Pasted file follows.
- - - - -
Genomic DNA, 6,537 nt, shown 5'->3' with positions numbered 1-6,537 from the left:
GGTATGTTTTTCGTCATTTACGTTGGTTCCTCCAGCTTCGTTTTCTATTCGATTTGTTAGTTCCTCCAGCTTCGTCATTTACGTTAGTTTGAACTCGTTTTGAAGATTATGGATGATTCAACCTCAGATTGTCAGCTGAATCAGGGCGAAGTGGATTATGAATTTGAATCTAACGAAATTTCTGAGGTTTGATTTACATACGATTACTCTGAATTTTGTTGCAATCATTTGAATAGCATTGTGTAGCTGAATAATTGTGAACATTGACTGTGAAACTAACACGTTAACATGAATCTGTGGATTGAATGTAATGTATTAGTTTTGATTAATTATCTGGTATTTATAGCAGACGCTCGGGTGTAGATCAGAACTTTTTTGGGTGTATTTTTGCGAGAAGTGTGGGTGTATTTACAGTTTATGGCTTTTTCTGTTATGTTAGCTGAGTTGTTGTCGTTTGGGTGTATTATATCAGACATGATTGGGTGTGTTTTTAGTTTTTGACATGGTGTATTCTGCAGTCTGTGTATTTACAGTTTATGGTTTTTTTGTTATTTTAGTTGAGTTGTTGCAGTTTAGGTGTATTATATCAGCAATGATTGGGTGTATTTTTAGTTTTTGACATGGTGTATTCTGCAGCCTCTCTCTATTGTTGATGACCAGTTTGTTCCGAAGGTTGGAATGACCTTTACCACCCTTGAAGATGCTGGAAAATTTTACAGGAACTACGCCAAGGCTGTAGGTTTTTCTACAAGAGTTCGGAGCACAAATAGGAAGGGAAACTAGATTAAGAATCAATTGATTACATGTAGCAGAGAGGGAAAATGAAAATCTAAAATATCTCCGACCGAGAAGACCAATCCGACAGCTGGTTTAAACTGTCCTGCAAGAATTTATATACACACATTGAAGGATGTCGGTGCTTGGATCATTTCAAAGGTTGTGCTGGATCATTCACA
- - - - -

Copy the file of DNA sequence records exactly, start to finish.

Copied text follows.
Genomic DNA, 6,537 nt, shown 5'->3' with positions numbered 1-6,537 from the left:
GGTATGTTTTTCGTCATTTACGTTGGTTCCTCCAGCTTCGTTTTCTATTCGATTTGTTAGTTCCTCCAGCTTCGTCATTTACGTTAGTTTGAACTCGTTTTGAAGATTATGGATGATTCAACCTCAGATTGTCAGCTGAATCAGGGCGAAGTGGATTATGAATTTGAATCTAACGAAATTTCTGAGGTTTGATTTACATACGATTACTCTGAATTTTGTTGCAATCATTTGAATAGCATTGTGTAGCTGAATAATTGTGAACATTGACTGTGAAACTAACACGTTAACATGAATCTGTGGATTGAATGTAATGTATTAGTTTTGATTAATTATCTGGTATTTATAGCAGACGCTCGGGTGTAGATCAGAACTTTTTTGGGTGTATTTTTGCGAGAAGTGTGGGTGTATTTACAGTTTATGGCTTTTTCTGTTATGTTAGCTGAGTTGTTGTCGTTTGGGTGTATTATATCAGACATGATTGGGTGTGTTTTTAGTTTTTGACATGGTGTATTCTGCAGTCTGTGTATTTACAGTTTATGGTTTTTTTGTTATTTTAGTTGAGTTGTTGCAGTTTAGGTGTATTATATCAGCAATGATTGGGTGTATTTTTAGTTTTTGACATGGTGTATTCTGCAGCCTCTCTCTATTGTTGATGACCAGTTTGTTCCGAAGGTTGGAATGACCTTTACCACCCTTGAAGATGCTGGAAAATTTTACAGGAACTACGCCAAGGCTGTAGGTTTTTCTACAAGAGTTCGGAGCACAAATAGGAAGGGAAACTAGATTAAGAATCAATTGATTACATGTAGCAGAGAGGGAAAATGAAAATCTAAAATATCTCCGACCGAGAAGACCAATCCGACAGCTGGTTTAAACTGTCCTGCAAGAATTTATATACACACATTGAAGGATGTCGGTGCTTGGATCATTTCAAAGGTTGTGCTGGATCATTCACA